She Goes There Herself: Best-Selling Author Candice Millard On The Writing Life

Apr 17, 2017

In a tiny plane over the Amazon rainforest, Kansas City writer Candice Millard plummeted to what she was sure would be her death.

She was trying to figure out why Theodore Roosevelt and his men almost died of starvation in this very spot. Roosevelt was an accomplished hunter, his guide had spent an entire lifetime in the Amazon and this was the richest ecosystem on earth. Why couldn't they manage to eat?

So she rented a plane and hired a pilot to take her to a remote village in Brazil. Here, she'd be able to understand on a sensory level what Roosevelt and his crew were up against. 

It was the rainy season, and nothing ever quite got dry. Her pilot, an inexperienced young guy, forgot to sump the tank, or siphon off the excess moisture that had gathered on the engine.

"We were about 1,500 feet up," she recalls, "and if you've been in a little plane you know it's loud and shaky and then all the sudden it's just silent and we drop like a stone."  

The pilot, she says, "was literally clawing at the controls."

Her husband was with her, and their 8-month-old daughter was at home.

Millard had two thoughts: that they'd probably just orphaned their child, and that their death, if not immediate, was guaranteed to be horrible.

"We're so remote in the rainforest, nobody's going to find us."

Miraculously, the pilot got the engine started again before they hit the ground.

File the experience under "research" in Candice Millard's version of the writing life.

Her books take place in the past, and although written documents allow a kind of time travel to the worlds her characters inhabit, the closest she can come to really being there with them is to visit the places where the events in her books occurred. Even, and maybe especially, when that includes a near-death experience in the South American jungle.

"Having that near death-experience there, you have a lot of respect for the rainforest and for the creatures that live in it," she says. "While we were there, a man escaped from prison in the rainforest and within minutes was killed by a poisonous snake. It happens all the time."

Candice Millard does her reading and writing from the comfort of an Overland Park office; but the rest of her research takes place in remote locations, including the Amazon.
Credit Paul Andrews / paulandrewsphotography.com

Millard has written three books about precarious moments in the lives of famous statesmen. The River of Doubt: Theodore Roosevelt's Darkest Journey was her first book. She followed it with Destiny of The Republic: A Tale of Madness, Medicine and the Murder of a President, about how James A. Garfield was poked and prodded to death following an assassination attempt. And her most recent book, about the origins of an incredible ego, is Hero of the Empire: The Boer War, a Daring Escape and the Making of Winston Churchill.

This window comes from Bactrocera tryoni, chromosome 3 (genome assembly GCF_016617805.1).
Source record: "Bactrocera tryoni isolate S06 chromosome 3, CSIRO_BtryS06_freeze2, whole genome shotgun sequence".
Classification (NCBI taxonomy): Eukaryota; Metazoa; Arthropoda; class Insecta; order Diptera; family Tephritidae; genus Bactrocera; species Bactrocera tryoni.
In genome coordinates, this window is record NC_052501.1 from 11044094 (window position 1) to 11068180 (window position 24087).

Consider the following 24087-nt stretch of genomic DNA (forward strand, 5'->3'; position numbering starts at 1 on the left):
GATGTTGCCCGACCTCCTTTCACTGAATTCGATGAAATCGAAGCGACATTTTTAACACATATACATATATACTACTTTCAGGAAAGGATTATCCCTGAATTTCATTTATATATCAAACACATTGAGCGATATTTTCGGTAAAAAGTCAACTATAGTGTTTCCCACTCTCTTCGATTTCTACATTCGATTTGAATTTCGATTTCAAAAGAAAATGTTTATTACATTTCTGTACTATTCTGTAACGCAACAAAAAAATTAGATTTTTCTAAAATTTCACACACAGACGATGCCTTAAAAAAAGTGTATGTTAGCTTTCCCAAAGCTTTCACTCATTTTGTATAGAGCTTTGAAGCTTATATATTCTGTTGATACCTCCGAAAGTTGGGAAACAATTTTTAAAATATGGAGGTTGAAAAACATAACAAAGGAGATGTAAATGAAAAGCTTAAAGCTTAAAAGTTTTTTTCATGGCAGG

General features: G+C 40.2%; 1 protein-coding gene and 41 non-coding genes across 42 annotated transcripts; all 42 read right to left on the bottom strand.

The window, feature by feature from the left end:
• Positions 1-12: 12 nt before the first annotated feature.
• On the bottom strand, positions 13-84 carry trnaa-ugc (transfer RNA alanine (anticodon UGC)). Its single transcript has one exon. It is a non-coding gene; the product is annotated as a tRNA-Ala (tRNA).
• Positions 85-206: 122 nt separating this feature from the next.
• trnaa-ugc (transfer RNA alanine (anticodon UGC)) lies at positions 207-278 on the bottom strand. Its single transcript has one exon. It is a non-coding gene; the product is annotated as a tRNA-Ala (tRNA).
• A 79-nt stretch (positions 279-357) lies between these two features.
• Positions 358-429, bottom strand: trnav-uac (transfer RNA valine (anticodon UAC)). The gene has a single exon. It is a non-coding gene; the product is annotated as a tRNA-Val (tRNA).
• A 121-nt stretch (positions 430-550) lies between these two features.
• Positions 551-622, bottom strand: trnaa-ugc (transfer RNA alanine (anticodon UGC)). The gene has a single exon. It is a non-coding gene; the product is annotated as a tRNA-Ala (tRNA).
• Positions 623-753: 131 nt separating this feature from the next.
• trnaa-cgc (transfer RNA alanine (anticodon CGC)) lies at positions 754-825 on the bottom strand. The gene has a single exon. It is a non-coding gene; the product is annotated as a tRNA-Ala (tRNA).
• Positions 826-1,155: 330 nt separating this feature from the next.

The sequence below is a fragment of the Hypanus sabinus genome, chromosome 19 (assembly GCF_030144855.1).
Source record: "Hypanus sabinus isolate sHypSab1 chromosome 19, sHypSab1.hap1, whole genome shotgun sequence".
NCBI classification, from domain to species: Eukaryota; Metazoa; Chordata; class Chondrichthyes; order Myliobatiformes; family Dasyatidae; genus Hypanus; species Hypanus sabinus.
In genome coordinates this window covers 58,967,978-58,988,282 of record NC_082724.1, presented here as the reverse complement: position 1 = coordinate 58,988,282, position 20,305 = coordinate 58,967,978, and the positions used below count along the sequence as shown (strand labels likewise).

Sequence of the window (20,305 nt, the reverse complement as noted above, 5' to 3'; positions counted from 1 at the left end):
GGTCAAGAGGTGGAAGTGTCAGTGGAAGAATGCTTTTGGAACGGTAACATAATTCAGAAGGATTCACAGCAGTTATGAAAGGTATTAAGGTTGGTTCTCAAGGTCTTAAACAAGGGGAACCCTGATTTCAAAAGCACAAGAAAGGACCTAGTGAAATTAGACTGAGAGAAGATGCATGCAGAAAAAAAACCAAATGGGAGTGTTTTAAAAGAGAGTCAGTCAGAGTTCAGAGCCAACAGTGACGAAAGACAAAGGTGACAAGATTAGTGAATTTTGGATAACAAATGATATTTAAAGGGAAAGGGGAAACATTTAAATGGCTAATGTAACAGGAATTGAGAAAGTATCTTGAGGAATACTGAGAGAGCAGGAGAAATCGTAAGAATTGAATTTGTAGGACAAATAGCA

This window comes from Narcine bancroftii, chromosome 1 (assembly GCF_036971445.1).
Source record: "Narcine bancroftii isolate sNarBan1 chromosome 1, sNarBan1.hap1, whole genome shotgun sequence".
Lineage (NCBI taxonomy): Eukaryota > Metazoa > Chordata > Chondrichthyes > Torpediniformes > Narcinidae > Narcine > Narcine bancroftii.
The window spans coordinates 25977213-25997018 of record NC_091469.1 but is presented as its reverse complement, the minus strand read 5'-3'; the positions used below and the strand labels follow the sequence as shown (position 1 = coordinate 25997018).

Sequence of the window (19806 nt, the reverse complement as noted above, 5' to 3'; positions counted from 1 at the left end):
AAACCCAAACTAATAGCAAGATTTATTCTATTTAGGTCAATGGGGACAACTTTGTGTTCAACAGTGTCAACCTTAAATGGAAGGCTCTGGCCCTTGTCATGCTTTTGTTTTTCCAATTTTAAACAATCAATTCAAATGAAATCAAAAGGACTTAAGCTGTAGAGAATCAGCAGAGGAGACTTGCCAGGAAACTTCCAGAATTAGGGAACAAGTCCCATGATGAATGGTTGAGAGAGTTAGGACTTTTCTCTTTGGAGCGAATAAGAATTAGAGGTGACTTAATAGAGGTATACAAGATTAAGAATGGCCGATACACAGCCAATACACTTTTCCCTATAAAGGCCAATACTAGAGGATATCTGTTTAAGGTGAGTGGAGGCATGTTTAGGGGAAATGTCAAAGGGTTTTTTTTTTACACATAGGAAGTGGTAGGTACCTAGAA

They've all been New York Times Best Sellers. 

These are books about some of the most powerful men in history not at the top of their game, but in moments of great struggle. 

"I like the idea of finding these very powerful, very successful men in situations where they are unsure, they are searching for a foothold, they are struggling," she says. "I think that's when your real character is revealed. James Garfield said that when someone is really sick, he called it 'the bed of the sea.' You find out who they really are because everything else is stripped bare."

Millard is no stranger to struggling. Her career began when she returned to Kansas City after graduate school. Penniless, she moved back in with her parents. From that glamorous launching pad, she began writing for trade magazines.

"My first job was working for this little trade journal called Veterinary Forum. It was for veterinarians. I'd never even had a pet."

Somehow, she hoped to catapult herself from writing for trade journals to writing for National Geographic. She treated the profiles she wrote of veterinarians like in-depth magazine features, much to the surprise of her editors. She worked hard, read constantly, and called the National Geographic job hotline every day. They never had any openings. So she changed her plan and decided to join the Peace Corps. She was 28 years old.

Millard's son created his own portrait of Theodore Roosevelt. After years with the subjects of her book, she feels she knows them personally, and so do her kids.
Credit Paul Andrews / paulandrewsphotography.com

Having grown up in a blue-collar town in Ohio before moving to Kansas City in high school, she hadn't thought much early on about becoming a writer. She loved reading and her childhood practically revolved around the library, but no one she knew was a writer. And at the time, she was ready to give up the dream, figuring she'd had a good run.

But she took a trip to Washington D.C. to learn more about the Peace Corps. She was having dinner with her boyfriend's college roommate's twin brother. He asked her what she would do if she could do anything she wanted, and she told him that her dream job would be working for National Geographic. It turned out he had a friend that worked there. So they went by his office, there was an opening, she applied and got the job.

As a writer, Millard says you need more than just a wealth of material. "You need to be drowning in it," she insists.

Hopefully that's not why she keeps returning to rivers — her next book is all about the Nile.

Portrait Sessions are intimate conversations with some of the most interesting people in Kansas City. Each conversational portrait is paired with photographic portraits by Paul Andrews.

Gina Kaufmann is the host of Central Standard. You can reach her on Twitter.